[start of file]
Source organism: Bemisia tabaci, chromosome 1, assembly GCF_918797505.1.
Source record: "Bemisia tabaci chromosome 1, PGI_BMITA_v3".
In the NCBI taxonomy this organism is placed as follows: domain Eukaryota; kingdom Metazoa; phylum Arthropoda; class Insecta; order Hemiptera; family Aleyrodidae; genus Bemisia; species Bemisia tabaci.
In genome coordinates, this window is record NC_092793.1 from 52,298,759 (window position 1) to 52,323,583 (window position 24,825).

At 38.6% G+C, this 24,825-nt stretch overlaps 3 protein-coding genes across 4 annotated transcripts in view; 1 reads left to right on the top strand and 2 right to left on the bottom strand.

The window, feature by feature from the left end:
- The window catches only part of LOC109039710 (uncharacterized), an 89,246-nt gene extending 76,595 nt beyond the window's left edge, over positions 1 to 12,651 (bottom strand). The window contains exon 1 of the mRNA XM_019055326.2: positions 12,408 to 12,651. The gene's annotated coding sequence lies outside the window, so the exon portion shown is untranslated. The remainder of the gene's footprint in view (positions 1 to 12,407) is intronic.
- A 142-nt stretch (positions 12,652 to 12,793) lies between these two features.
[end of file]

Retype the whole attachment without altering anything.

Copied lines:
Source organism: Bemisia tabaci, chromosome 1, assembly GCF_918797505.1.
Source record: "Bemisia tabaci chromosome 1, PGI_BMITA_v3".
In the NCBI taxonomy this organism is placed as follows: domain Eukaryota; kingdom Metazoa; phylum Arthropoda; class Insecta; order Hemiptera; family Aleyrodidae; genus Bemisia; species Bemisia tabaci.
In genome coordinates, this window is record NC_092793.1 from 52,298,759 (window position 1) to 52,323,583 (window position 24,825).

At 38.6% G+C, this 24,825-nt stretch overlaps 3 protein-coding genes across 4 annotated transcripts in view; 1 reads left to right on the top strand and 2 right to left on the bottom strand.

The window, feature by feature from the left end:
- The window catches only part of LOC109039710 (uncharacterized), an 89,246-nt gene extending 76,595 nt beyond the window's left edge, over positions 1 to 12,651 (bottom strand). The window contains exon 1 of the mRNA XM_019055326.2: positions 12,408 to 12,651. The gene's annotated coding sequence lies outside the window, so the exon portion shown is untranslated. The remainder of the gene's footprint in view (positions 1 to 12,407) is intronic.
- A 142-nt stretch (positions 12,652 to 12,793) lies between these two features.